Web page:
Liberty wins in same-sex marriage ruling

Friday’s U.S. Supreme Court decision, which declares that same-sex couples have a constitutional right to obtain marriage licenses and partake of all the privileges and responsibilities that result, culminates what is arguably the quickest and most dramatic social and legal shift in the nation’s history.

Connecticut stands proud as a leader in this remarkable civil rights achievement.

When, in 2004, Massachusetts became the first state to begin issuing marriage licenses to homosexual couples — the result of a state Supreme Court decision that found the prohibition against such marriages a violation of the constitutional guarantee of equal treatment — many saw the concept as radical. A national backlash resulted.

By 2008, the campaign against gay marriage peaked, with 30 states banning such marriages in their constitutions, another 13 by way of statute. Connecticut took a different path, that year joining Massachusetts as the only other state at the time to find such unions constitutionally protected.

Then, something remarkable happened; public opinion began to shift. Americans increasingly questioned why their fellow citizens, who happened to be physically and emotionally attracted to persons of the same gender, should not have the same marital options as heterosexual couples. Polls now show most Americans approve of the legalization of same-sex marriages.

In parallel, the constitutional arguments for equal treatment presented by the decisions in Massachusetts, Connecticut and elsewhere began to percolate into the federal courts. Two years ago this month, with the same 5-4 split seen in Friday’s ruling, the Supreme Court constructed its foundation for the constitutional protection of same-sex marriages. It gutted the federal Defense of Marriage Act (DOMA), which had defined marriage as between a man and woman when it came to federal policies such as tax law and military benefits. This prejudicial law violated the 14th Amendment’s guarantee of “equal protection of the laws” ruled the court’s majority.

So persuasive did other federal appellate courts find the reasoning in the DOMA ruling that they began to use it to strike down as unconstitutional state prohibitions of same-sex marriage. When those appeals reached the Supreme Court, the majority completed its constitutional framework atop the DOMA-case foundation.

In writing the majority opinion, Associate Justice Anthony Kennedy, the swing vote in upholding the rights of same-sex couples, is perhaps most eloquent in making the case that the Constitution is not a stagnant document, but one that reveals itself through the illumination of time and changing attitudes.

“The generations that wrote and ratified the Bill of Rights and the Fourteenth Amendment did not presume to know the extent of freedom in all of its dimensions, and so they entrusted to future generations a charter protecting the right of all persons to enjoy liberty as we learn its meaning,” writes Justice Kennedy.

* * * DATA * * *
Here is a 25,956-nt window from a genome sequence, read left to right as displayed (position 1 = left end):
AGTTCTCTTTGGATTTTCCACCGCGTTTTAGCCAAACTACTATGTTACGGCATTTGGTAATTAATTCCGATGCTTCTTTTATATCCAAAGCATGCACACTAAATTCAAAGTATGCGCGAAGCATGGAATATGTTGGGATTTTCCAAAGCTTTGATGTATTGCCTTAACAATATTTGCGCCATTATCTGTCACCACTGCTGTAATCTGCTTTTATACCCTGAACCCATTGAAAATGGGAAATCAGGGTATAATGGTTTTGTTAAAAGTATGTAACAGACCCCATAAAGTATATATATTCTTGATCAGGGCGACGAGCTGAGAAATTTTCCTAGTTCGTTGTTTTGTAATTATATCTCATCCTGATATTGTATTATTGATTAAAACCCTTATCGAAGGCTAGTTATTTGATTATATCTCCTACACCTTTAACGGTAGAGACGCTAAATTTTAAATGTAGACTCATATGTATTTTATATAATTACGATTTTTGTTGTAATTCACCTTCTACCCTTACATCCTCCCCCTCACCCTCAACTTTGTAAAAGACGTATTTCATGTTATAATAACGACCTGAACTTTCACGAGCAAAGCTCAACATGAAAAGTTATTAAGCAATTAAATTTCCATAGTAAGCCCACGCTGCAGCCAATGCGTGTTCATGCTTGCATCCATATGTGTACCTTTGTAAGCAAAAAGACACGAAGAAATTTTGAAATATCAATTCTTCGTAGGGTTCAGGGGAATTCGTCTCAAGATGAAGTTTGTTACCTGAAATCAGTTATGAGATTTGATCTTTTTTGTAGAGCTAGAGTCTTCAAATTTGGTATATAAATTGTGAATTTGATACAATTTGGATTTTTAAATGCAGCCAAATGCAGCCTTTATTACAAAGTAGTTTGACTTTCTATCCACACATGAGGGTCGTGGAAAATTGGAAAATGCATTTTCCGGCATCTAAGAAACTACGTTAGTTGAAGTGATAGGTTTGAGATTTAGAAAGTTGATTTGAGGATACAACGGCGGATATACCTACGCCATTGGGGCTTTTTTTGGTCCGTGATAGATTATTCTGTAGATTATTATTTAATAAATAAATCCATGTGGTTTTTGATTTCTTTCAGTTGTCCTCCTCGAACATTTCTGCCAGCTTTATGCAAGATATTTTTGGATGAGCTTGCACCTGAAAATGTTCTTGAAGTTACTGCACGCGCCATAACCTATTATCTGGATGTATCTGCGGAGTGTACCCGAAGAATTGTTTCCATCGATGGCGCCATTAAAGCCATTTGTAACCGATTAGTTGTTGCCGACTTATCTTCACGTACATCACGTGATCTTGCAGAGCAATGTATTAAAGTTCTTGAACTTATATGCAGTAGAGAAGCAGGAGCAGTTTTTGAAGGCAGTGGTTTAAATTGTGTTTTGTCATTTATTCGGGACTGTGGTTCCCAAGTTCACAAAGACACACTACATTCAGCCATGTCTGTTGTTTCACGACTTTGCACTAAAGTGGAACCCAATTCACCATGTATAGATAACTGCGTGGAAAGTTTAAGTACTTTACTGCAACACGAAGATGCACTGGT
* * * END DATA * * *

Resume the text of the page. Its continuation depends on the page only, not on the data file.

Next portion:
Once it was considered constitutionally permissible to permit segregation and separate treatment of a racial group, or allow the government to interfere in the medical choices between a woman and her doctor, or, most applicable to this case, ban marriages between citizens of different races. This is the case no longer. Same-sex couples will now benefit from the same constitutional enlightenment.

Dissenting justices say the court should not intervene and must leave the definition of marriage to state legislatures. Justice Kennedy forcefully responds. “Individuals need not await legislative action before asserting a fundamental right” and seeking “constitutional protection when he or she is harmed, even if the broader public disagrees and even if the legislature refuses to act.”

Supporters of this ruling should respond with magnanimity and humility, opponents with appreciation for the rule of law. In segments of this nation, the ruling is difficult to accept, but there can be no standing in City Hall doors to block access to marriage licenses.

Respecting differences of opinion will help mend divisions. Militancy will widen them.

Justice Kennedy emphasizes that the guarantee of religious freedom gives religious groups the right to define marriage as they see fit.

“The First Amendment ensures that religious organizations and persons are given proper protection as they seek to teach the principles that are … central to their lives and faiths, and to their own deep aspirations to continue the family structure they have long revered,” he writes.

Same-sex marriages will not destroy traditional marriage or families, as some warn; they will build upon the model, which could use some sprucing up.

In his conclusion, Justice Kennedy says it well.

“It would misunderstand these men and women to say they disrespect the idea of marriage. Their plea is that they do respect it, respect it so deeply that they seek to find its fulfillment for themselves.”

The Day editorial board meets regularly with political, business and community leaders and convenes weekly to formulate editorial viewpoints. It is composed of President and Publisher Tim Dwyer, Editorial Page Editor Paul Choiniere, Managing Editor Tim Cotter, Staff Writer Julia Bergman and retired deputy managing editor Lisa McGinley. However, only the publisher and editorial page editor are responsible for developing the editorial opinions. The board operates independently from the Day newsroom.


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